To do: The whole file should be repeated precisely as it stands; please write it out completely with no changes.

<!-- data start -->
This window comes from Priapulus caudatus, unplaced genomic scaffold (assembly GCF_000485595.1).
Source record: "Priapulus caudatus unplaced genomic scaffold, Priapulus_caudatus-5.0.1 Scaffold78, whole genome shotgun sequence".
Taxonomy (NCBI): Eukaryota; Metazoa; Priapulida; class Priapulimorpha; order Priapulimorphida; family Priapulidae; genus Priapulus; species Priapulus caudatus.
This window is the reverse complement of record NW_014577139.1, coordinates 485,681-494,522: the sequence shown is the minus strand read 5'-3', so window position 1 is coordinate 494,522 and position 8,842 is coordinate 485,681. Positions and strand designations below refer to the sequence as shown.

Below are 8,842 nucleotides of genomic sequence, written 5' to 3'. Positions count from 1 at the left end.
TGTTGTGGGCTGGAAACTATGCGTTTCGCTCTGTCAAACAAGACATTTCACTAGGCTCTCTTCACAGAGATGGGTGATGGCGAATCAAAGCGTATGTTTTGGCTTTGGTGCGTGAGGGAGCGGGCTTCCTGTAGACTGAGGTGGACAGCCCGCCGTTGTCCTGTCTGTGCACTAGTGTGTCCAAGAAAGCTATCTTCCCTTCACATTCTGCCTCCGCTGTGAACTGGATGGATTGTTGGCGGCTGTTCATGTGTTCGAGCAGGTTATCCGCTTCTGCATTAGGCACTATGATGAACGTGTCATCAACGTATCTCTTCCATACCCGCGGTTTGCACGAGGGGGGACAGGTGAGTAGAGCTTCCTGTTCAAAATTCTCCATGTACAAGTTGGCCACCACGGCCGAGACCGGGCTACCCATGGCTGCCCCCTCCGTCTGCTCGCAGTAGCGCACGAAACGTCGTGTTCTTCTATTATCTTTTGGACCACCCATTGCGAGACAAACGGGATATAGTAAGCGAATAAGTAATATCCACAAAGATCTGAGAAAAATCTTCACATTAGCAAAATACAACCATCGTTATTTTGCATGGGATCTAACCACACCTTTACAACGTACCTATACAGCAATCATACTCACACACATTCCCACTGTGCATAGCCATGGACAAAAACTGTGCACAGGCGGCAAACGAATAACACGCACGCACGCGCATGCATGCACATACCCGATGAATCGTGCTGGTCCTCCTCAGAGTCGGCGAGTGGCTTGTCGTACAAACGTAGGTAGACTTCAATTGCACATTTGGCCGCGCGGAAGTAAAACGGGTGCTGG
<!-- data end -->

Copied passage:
This window comes from Priapulus caudatus, unplaced genomic scaffold (assembly GCF_000485595.1).
Source record: "Priapulus caudatus unplaced genomic scaffold, Priapulus_caudatus-5.0.1 Scaffold78, whole genome shotgun sequence".
Taxonomy (NCBI): Eukaryota; Metazoa; Priapulida; class Priapulimorpha; order Priapulimorphida; family Priapulidae; genus Priapulus; species Priapulus caudatus.
This window is the reverse complement of record NW_014577139.1, coordinates 485,681-494,522: the sequence shown is the minus strand read 5'-3', so window position 1 is coordinate 494,522 and position 8,842 is coordinate 485,681. Positions and strand designations below refer to the sequence as shown.

Below are 8,842 nucleotides of genomic sequence, written 5' to 3'. Positions count from 1 at the left end.
TGTTGTGGGCTGGAAACTATGCGTTTCGCTCTGTCAAACAAGACATTTCACTAGGCTCTCTTCACAGAGATGGGTGATGGCGAATCAAAGCGTATGTTTTGGCTTTGGTGCGTGAGGGAGCGGGCTTCCTGTAGACTGAGGTGGACAGCCCGCCGTTGTCCTGTCTGTGCACTAGTGTGTCCAAGAAAGCTATCTTCCCTTCACATTCTGCCTCCGCTGTGAACTGGATGGATTGTTGGCGGCTGTTCATGTGTTCGAGCAGGTTATCCGCTTCTGCATTAGGCACTATGATGAACGTGTCATCAACGTATCTCTTCCATACCCGCGGTTTGCACGAGGGGGGACAGGTGAGTAGAGCTTCCTGTTCAAAATTCTCCATGTACAAGTTGGCCACCACGGCCGAGACCGGGCTACCCATGGCTGCCCCCTCCGTCTGCTCGCAGTAGCGCACGAAACGTCGTGTTCTTCTATTATCTTTTGGACCACCCATTGCGAGACAAACGGGATATAGTAAGCGAATAAGTAATATCCACAAAGATCTGAGAAAAATCTTCACATTAGCAAAATACAACCATCGTTATTTTGCATGGGATCTAACCACACCTTTACAACGTACCTATACAGCAATCATACTCACACACATTCCCACTGTGCATAGCCATGGACAAAAACTGTGCACAGGCGGCAAACGAATAACACGCACGCACGCGCATGCATGCACATACCCGATGAATCGTGCTGGTCCTCCTCAGAGTCGGCGAGTGGCTTGTCGTACAAACGTAGGTAGACTTCAATTGCACATTTGGCCGCGCGGAAGTAAAACGGGTGCTGG